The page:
If you use an Android smart phone in Beijing, you can just tap it to pay for a ride on the city’s transit system.
An iPhone? Forget it. Apple’s Phone uses ApplePay. And the company doesn’t grant access to third-party apps like those from Yikatong that handle payments on Beijing’s subways and buses–or to those that handle the bulk of mobile payments in China. Estimates say that Apple has less than a 1% share of China’s mobile payments market.
Which is a big deal for Apple since China accounts for 25% of all of Apple’s (AAPL) profits and is the company’s second largest market.
Not to mention that Apple is working hard to increase the stickier revenue that it gets from services–such as mobile payments, iTunes, and the App Store–as a percentage of overall revenue.
In the last quarter Apple reported double-digit growth in service revenue in China. That’s not especially impressive and reflects exactly how tough the competition is in the Chinese market.
The biggest challenge comes from the WeChat Pay and Alipay payment systems offered by Tencent Holdings (TCEHY) and Alibaba (BABA), respectively. Those payment systems are integrated into the social messaging and e-commerce apps at the two Chinese giants. They also work by scanning a QR code with a smart phone camera. Which means that Chinese consumers are used to using that method of making a payment rather than to waving their iPhone at a terminal at checkout.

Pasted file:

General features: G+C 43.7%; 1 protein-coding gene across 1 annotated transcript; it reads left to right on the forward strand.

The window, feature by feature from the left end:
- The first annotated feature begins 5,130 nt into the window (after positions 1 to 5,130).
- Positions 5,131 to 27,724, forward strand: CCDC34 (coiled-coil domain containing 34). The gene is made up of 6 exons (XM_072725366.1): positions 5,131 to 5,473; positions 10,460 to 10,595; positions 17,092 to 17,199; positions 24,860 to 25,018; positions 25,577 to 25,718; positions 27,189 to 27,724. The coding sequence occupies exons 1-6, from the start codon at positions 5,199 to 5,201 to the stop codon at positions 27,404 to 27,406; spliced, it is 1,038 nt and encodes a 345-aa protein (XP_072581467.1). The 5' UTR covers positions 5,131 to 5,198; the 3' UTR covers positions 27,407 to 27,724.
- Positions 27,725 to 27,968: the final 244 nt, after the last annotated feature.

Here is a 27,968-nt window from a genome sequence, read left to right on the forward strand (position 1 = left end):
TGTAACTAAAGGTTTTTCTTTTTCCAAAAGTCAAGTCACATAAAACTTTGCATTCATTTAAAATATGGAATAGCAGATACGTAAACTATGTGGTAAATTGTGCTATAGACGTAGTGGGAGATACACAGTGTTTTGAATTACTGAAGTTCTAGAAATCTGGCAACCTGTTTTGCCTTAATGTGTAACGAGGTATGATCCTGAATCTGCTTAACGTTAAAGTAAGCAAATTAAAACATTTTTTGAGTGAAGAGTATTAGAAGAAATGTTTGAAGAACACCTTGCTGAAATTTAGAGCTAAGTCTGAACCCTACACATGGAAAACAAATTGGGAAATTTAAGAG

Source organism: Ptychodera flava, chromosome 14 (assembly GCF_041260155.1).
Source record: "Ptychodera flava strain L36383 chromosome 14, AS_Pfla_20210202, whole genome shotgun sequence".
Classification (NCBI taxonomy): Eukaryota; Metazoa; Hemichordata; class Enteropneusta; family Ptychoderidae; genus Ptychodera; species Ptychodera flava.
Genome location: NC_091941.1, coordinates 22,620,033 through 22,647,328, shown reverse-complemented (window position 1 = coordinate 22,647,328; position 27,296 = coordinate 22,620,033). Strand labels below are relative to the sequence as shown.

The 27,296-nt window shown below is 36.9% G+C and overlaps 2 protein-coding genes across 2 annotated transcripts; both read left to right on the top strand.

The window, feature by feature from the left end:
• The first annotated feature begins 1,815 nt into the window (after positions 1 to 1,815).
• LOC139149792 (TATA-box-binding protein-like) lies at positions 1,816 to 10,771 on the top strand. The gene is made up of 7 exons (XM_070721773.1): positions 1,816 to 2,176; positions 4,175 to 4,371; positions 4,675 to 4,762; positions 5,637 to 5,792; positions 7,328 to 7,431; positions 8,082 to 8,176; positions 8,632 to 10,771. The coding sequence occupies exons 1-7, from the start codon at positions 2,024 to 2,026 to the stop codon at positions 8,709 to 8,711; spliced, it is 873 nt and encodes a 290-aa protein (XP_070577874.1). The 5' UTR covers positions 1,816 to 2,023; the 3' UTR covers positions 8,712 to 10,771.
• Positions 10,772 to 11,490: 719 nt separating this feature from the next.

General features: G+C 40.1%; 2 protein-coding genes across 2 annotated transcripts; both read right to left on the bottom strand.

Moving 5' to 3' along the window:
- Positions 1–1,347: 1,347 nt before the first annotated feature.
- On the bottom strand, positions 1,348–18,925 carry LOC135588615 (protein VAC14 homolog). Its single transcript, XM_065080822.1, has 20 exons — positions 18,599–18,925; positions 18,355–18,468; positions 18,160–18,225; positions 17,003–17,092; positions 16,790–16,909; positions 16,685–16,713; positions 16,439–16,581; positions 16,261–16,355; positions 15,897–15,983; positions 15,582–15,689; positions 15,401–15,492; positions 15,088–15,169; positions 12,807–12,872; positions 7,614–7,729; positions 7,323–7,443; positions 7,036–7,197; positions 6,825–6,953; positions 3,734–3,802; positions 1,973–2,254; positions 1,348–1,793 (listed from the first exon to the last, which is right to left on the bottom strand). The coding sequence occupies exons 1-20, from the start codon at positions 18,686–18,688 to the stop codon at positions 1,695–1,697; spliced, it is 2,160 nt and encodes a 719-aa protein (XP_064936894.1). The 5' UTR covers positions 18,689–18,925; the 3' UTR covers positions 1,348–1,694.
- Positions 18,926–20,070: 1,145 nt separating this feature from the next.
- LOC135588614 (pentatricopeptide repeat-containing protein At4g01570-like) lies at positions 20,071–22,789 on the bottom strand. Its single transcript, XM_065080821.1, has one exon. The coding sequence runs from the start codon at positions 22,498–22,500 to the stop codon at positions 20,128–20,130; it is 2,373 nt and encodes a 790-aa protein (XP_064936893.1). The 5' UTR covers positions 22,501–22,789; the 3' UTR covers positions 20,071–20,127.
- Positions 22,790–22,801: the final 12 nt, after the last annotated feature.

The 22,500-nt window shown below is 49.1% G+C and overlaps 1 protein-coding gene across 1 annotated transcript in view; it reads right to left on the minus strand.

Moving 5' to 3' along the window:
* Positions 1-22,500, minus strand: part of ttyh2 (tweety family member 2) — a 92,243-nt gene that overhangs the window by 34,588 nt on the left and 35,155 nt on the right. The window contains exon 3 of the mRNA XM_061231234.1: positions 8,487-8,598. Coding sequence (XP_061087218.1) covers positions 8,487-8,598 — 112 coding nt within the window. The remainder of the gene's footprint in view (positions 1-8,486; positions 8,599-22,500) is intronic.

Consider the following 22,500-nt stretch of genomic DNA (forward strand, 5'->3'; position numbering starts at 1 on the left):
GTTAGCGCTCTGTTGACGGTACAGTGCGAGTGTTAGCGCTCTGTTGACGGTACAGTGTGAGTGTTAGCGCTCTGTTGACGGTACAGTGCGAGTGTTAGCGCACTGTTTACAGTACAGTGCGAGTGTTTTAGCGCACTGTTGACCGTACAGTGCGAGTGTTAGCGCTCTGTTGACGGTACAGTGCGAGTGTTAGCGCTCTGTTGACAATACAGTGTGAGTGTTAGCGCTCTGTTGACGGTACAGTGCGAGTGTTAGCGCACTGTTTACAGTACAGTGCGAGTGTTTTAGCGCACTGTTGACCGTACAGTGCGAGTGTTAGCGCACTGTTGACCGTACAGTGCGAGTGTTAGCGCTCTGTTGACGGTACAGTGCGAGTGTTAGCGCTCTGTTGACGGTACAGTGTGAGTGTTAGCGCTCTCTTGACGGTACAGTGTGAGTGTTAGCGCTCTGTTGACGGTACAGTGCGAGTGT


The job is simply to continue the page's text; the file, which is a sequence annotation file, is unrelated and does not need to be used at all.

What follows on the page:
The Chinese mobile market saw an estimated $8.8 trillion in transactions in 2016. That size plus the market’s fast growth means that Apple can’t afford to be locked out of China’s payments market. How the company plans to grow that 1% market share remains to be seen.
Apple, Tencent, and Alibaba are all members of my long-term 50 Stocks portfolio.